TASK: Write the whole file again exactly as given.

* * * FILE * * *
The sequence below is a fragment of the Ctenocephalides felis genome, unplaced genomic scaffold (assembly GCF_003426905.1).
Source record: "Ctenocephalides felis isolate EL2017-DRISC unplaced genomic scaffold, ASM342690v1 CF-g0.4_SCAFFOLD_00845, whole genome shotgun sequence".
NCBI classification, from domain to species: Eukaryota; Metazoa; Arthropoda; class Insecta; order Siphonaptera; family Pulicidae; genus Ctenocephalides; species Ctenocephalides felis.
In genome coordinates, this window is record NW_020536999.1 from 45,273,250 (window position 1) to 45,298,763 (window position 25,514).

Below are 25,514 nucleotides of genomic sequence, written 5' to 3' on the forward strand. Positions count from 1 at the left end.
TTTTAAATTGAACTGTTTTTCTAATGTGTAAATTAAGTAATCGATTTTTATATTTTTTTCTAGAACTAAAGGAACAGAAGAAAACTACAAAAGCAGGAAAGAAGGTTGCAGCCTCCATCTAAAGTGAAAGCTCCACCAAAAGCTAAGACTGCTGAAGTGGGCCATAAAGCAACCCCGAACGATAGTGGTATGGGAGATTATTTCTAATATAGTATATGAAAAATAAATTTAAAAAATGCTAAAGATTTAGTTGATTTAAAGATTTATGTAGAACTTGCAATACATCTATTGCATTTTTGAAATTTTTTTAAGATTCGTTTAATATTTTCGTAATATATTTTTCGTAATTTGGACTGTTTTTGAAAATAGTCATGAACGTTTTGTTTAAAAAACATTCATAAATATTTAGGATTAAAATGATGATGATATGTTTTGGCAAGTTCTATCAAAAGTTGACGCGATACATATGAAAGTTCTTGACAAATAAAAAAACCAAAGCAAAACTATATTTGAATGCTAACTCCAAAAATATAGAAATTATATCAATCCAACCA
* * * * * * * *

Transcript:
The sequence below is a fragment of the Ctenocephalides felis genome, unplaced genomic scaffold (assembly GCF_003426905.1).
Source record: "Ctenocephalides felis isolate EL2017-DRISC unplaced genomic scaffold, ASM342690v1 CF-g0.4_SCAFFOLD_00845, whole genome shotgun sequence".
NCBI classification, from domain to species: Eukaryota; Metazoa; Arthropoda; class Insecta; order Siphonaptera; family Pulicidae; genus Ctenocephalides; species Ctenocephalides felis.
In genome coordinates, this window is record NW_020536999.1 from 45,273,250 (window position 1) to 45,298,763 (window position 25,514).

Below are 25,514 nucleotides of genomic sequence, written 5' to 3' on the forward strand. Positions count from 1 at the left end.
TTTTAAATTGAACTGTTTTTCTAATGTGTAAATTAAGTAATCGATTTTTATATTTTTTTCTAGAACTAAAGGAACAGAAGAAAACTACAAAAGCAGGAAAGAAGGTTGCAGCCTCCATCTAAAGTGAAAGCTCCACCAAAAGCTAAGACTGCTGAAGTGGGCCATAAAGCAACCCCGAACGATAGTGGTATGGGAGATTATTTCTAATATAGTATATGAAAAATAAATTTAAAAAATGCTAAAGATTTAGTTGATTTAAAGATTTATGTAGAACTTGCAATACATCTATTGCATTTTTGAAATTTTTTTAAGATTCGTTTAATATTTTCGTAATATATTTTTCGTAATTTGGACTGTTTTTGAAAATAGTCATGAACGTTTTGTTTAAAAAACATTCATAAATATTTAGGATTAAAATGATGATGATATGTTTTGGCAAGTTCTATCAAAAGTTGACGCGATACATATGAAAGTTCTTGACAAATAAAAAAACCAAAGCAAAACTATATTTGAATGCTAACTCCAAAAATATAGAAATTATATCAATCCAACCA